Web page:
FILMS > FEELIN' NO PAIN
Produced, Directed and Photographed by:
A feature documentary that celebrates Doo Wop music and the legendary singers of the 50’s and 60’s who sang on the street corners of Brooklyn and made group harmony singing famous. Kenny Vance, founder of Jay and the Americans, is our guide. He visits with some of the mythic singers whose music he grew up loving.
We meet these legends today as they reminisce with Kenny and yes they sing together in scenes that will raise the hairs on the back of your neck. They still have the poignancy and just plain soulfulness that always separated them from the pack and that makes their music timeless.
Some of the artists you’ll meet today and who sing with Kenny are Little Anthony and the Imperials, Eugene Pitt of the Jive 5, Pookie Hudson of The Spaniels, Cleveland Still of The Dubs, Charlie Thomas of The Drifters and Kenny’s old partner, Jay Black of Jay and the Americans who sings his hit, Cara Mia with Kenny’s new group The Planotones.
This delicious film takes you back to Brooklyn and Philly where the doo wop sounds began. You meet the characters of those days and the heart quickens with youthful memories of a first kiss, and first love.
Kenny’s struggles to hold this group together are woven through Feelin’ No Pain. As his brother Ronny says in an interview, at 50 years old Kenny had a bodily attack of needing to sing again and The Planotones is the result.
This is Kenny’s effort to honor the oldies Doo Wop music that he loves and to bring it to audiences who still go crazy for this music. In the beginning The Planotones are his hand-picked choice of aging singers from Brooklyn who are from that era and they have a soulfulness that brings this music to life. They sing it the way it was meant to be sung.
Woven through the film are songs from a live concert The Planotones recorded for an album at New York’s Bitter End. These are quintessential performances from the original days of The Planotones.
Shot over 5 years, Feelin’ No Pain follows Kenny’s struggle to hold the band together. He finds that the economics of making ends meet for an oldies band and the grind of the road are hard masters and holding his singers together is a real struggle. But Kenny’s dream fuels him. The Planotones personnel changes as the film goes on but, with Kenny’s vision and artistic purity, the sound of Doo Wop continues to be heard.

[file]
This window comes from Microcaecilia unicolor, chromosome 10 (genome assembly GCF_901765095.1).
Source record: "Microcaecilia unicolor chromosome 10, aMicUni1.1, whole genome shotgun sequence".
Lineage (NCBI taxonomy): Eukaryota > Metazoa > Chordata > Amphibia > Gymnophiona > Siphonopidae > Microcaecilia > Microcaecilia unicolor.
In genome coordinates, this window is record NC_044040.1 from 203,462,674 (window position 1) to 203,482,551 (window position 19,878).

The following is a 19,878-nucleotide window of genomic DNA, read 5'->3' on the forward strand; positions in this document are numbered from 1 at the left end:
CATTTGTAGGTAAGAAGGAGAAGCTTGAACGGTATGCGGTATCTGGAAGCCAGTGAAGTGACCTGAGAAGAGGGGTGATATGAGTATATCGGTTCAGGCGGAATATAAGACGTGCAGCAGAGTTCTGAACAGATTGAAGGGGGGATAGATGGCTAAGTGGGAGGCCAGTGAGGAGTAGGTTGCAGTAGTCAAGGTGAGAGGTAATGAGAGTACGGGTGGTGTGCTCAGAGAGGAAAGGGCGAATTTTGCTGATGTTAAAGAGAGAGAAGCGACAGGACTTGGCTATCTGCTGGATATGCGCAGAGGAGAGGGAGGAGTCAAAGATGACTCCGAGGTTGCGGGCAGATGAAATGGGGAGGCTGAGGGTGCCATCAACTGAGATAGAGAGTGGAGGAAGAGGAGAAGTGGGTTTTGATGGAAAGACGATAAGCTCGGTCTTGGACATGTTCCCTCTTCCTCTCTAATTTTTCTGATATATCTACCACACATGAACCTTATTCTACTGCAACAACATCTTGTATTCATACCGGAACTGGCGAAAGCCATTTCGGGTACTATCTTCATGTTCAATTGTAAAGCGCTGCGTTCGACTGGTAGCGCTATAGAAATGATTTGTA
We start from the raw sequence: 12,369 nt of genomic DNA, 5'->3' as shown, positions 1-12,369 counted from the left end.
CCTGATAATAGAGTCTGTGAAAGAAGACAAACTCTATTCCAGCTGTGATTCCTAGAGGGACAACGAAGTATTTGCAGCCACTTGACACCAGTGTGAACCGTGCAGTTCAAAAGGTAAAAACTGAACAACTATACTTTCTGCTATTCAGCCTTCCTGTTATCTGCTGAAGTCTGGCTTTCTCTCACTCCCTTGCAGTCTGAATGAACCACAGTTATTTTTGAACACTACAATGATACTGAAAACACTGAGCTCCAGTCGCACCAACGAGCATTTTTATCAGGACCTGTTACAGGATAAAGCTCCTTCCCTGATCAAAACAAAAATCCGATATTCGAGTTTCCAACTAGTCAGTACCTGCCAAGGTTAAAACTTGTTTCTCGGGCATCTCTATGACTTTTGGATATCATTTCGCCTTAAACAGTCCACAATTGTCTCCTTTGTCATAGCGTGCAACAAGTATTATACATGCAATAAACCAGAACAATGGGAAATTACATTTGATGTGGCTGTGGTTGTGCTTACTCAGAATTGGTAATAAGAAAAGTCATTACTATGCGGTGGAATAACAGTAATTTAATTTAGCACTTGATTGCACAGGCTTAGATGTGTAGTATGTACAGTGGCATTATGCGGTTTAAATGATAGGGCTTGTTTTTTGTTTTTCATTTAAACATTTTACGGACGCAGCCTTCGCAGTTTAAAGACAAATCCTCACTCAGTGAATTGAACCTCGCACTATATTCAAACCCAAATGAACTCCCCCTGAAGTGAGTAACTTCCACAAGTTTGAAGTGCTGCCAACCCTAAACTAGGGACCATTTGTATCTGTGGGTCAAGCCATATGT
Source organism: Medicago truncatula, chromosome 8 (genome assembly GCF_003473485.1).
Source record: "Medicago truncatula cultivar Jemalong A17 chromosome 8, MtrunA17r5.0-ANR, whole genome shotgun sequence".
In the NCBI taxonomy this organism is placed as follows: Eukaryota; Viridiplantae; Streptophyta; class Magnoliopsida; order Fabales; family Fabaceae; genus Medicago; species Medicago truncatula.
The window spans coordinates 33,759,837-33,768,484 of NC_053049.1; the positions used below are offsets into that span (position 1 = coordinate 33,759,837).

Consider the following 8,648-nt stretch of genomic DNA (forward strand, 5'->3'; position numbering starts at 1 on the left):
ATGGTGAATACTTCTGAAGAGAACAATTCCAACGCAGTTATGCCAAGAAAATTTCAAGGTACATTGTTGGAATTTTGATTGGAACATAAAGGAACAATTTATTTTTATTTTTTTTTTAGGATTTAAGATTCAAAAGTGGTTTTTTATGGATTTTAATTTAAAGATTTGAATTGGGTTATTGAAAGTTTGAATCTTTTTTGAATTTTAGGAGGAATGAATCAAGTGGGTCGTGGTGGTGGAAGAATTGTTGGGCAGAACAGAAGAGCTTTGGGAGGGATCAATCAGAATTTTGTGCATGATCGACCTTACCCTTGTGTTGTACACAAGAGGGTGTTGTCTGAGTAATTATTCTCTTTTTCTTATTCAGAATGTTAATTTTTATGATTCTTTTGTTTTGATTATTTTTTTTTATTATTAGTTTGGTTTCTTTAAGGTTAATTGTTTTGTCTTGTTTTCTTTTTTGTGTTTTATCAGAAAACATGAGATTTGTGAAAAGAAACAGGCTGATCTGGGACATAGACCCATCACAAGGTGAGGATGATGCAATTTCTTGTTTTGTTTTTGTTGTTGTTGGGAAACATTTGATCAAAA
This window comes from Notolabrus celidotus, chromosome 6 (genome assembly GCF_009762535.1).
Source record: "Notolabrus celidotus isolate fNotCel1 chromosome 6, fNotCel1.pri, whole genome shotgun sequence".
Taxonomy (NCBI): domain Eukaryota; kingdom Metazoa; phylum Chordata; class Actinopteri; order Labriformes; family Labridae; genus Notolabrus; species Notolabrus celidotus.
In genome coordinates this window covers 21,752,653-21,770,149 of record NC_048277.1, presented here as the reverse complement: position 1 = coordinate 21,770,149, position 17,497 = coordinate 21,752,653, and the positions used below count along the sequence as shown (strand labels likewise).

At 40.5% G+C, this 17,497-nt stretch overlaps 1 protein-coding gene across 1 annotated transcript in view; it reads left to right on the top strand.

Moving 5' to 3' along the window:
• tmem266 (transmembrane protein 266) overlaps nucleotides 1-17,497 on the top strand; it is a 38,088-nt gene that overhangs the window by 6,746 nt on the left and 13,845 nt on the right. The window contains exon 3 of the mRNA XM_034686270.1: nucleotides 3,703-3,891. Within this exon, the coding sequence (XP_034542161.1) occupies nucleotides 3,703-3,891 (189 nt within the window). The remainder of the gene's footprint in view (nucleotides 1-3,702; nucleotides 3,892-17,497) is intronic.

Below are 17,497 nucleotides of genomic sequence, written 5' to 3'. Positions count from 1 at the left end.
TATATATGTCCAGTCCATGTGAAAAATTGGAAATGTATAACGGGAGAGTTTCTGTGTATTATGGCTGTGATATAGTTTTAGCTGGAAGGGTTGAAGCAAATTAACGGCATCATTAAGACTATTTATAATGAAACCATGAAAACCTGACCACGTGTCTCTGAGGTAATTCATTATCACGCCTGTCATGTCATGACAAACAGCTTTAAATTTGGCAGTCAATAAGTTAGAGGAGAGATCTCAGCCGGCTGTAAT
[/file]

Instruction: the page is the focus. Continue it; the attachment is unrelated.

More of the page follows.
When Kenny Vance started talking about creating a new band at 50, people said: "You're too old." "You're wasting your money." "There's too much competition." "Don't do it." But he did it anyway and that reminds us that the highest joy in life comes from staying true to yourself and finding the courage to live your dream. Feelin’ No Pain is about this singer's journey to live that dream.
As a teenager from Brooklyn growing up in the conservative 50's, Kenny Vance felt disconnected from his parents and stifled by the rigid social expectations of the time. There wasn't much room to push, much less rebel and grow, so teens like Kenny, who wanted something different, were instantly drawn to the emerging sound of Rock and Roll and claimed it as their own.
Feelin’ No Pain is about that time, remembered and kept alive by Kenny. It's about kids who heard the early call of Rock and Roll and huddled in hallways, subways and bathrooms; singing together to hear the sound of their voices echoing back in perfect harmony. For Kenny, who formed Jay and the Americans with his friends in 1961, the sound of doo-wop brought the excitement and the sense of freedom he had always craved.
Kenny is a whimsical guide into those days. Stories come to life as Kenny hooks up to talk and riff and sing with oldie legends like Eugene Pitt of the Jive 5, Pookie Hudson and The Spaniels, Little Anthony and the Imperials, Charley Thomas of The Drifters, Jay Black from Jay and the Americans.